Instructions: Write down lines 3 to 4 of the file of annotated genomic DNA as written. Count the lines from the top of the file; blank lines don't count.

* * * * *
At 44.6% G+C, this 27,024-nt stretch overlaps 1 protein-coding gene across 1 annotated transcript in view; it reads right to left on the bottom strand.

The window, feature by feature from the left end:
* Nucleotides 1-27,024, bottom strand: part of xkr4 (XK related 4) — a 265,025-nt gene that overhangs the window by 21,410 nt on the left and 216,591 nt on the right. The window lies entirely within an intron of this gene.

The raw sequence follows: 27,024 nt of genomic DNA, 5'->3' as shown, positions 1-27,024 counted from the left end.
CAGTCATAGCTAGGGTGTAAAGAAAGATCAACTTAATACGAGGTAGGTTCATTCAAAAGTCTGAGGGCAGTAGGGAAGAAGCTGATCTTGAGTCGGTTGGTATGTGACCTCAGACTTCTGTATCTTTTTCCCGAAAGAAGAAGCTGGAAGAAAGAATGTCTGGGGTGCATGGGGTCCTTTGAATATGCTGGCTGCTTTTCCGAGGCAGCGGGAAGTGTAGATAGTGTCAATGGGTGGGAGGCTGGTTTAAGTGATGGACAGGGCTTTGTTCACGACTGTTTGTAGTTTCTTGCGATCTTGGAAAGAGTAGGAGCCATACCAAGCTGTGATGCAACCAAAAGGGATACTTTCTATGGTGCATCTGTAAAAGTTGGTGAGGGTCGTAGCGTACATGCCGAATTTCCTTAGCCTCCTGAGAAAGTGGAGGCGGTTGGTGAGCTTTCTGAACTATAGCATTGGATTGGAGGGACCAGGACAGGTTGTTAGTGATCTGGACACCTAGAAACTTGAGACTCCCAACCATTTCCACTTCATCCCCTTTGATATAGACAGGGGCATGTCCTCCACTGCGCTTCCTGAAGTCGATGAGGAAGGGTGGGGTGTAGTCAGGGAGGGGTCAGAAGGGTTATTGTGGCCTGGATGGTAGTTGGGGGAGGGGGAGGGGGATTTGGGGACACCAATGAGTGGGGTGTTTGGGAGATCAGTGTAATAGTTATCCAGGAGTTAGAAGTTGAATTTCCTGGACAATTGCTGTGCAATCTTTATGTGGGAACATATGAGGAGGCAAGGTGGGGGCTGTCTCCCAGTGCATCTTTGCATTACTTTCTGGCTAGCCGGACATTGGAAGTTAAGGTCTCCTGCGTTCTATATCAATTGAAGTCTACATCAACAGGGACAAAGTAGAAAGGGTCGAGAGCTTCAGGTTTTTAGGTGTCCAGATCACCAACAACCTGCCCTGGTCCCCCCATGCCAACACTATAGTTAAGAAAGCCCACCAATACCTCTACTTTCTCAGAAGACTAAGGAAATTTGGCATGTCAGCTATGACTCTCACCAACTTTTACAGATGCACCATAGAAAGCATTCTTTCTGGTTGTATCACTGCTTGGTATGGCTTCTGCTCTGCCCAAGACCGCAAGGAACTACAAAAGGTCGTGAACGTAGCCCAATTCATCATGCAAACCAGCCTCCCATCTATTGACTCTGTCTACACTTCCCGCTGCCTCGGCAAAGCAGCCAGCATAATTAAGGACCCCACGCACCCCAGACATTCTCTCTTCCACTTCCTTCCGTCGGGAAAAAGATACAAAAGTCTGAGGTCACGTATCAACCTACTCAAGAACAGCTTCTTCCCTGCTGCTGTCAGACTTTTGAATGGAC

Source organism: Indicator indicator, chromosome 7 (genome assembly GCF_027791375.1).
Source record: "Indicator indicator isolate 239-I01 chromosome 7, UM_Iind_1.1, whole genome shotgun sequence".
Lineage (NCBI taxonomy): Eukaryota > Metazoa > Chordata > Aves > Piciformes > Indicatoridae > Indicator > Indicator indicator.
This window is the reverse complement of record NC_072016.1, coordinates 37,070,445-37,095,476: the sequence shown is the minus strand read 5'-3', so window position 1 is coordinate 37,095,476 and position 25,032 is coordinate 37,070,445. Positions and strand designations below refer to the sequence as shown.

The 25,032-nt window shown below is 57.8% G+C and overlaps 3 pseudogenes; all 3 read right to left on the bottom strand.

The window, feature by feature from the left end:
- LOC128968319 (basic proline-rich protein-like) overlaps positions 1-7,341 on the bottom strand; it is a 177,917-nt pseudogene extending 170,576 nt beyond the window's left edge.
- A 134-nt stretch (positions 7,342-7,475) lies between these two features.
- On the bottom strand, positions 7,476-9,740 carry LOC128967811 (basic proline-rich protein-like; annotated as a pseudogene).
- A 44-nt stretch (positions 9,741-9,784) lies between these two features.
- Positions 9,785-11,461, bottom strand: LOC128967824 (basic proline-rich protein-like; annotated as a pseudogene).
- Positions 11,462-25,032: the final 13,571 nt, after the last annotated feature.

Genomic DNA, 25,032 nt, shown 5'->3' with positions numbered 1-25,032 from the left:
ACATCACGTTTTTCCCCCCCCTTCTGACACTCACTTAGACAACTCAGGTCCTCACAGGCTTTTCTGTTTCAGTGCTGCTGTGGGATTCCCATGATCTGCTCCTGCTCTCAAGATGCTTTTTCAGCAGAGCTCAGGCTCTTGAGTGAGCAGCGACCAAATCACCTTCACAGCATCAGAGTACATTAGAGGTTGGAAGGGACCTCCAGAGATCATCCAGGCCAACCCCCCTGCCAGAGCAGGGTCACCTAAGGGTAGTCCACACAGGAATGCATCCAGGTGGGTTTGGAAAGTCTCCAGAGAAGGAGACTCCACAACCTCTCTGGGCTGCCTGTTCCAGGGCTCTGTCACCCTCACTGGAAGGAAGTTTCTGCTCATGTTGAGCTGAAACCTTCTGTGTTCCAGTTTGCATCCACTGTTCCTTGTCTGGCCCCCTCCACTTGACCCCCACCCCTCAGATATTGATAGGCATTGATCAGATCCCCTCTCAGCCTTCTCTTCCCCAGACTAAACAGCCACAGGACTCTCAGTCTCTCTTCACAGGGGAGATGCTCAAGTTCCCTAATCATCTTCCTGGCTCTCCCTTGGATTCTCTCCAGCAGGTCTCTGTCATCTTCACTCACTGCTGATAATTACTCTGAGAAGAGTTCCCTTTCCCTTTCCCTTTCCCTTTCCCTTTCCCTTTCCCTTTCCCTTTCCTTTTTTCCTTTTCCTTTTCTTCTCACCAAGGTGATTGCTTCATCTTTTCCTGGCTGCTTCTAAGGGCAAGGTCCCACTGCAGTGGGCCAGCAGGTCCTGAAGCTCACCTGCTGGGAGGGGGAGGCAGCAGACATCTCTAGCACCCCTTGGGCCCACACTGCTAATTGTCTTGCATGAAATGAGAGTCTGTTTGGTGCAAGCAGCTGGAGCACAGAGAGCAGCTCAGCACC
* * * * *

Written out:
* Nucleotides 1-27,024, bottom strand: part of xkr4 (XK related 4) — a 265,025-nt gene that overhangs the window by 21,410 nt on the left and 216,591 nt on the right. The window lies entirely within an intron of this gene.

The raw sequence follows: 27,024 nt of genomic DNA, 5'->3' as shown, positions 1-27,024 counted from the left end.